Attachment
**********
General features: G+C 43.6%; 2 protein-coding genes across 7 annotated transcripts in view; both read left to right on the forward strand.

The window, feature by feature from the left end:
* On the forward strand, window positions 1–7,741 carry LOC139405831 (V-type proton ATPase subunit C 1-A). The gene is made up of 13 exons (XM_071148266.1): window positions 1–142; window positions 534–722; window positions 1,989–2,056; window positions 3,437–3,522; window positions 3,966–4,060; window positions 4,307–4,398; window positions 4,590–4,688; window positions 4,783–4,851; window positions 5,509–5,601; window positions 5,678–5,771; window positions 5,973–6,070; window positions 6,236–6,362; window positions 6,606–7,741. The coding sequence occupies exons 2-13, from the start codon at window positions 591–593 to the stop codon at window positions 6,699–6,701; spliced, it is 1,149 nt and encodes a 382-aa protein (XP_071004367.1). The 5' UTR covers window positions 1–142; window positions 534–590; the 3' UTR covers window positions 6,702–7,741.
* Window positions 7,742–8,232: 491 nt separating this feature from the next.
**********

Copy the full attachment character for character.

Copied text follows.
General features: G+C 43.6%; 2 protein-coding genes across 7 annotated transcripts in view; both read left to right on the forward strand.

The window, feature by feature from the left end:
* On the forward strand, window positions 1–7,741 carry LOC139405831 (V-type proton ATPase subunit C 1-A). The gene is made up of 13 exons (XM_071148266.1): window positions 1–142; window positions 534–722; window positions 1,989–2,056; window positions 3,437–3,522; window positions 3,966–4,060; window positions 4,307–4,398; window positions 4,590–4,688; window positions 4,783–4,851; window positions 5,509–5,601; window positions 5,678–5,771; window positions 5,973–6,070; window positions 6,236–6,362; window positions 6,606–7,741. The coding sequence occupies exons 2-13, from the start codon at window positions 591–593 to the stop codon at window positions 6,699–6,701; spliced, it is 1,149 nt and encodes a 382-aa protein (XP_071004367.1). The 5' UTR covers window positions 1–142; window positions 534–590; the 3' UTR covers window positions 6,702–7,741.
* Window positions 7,742–8,232: 491 nt separating this feature from the next.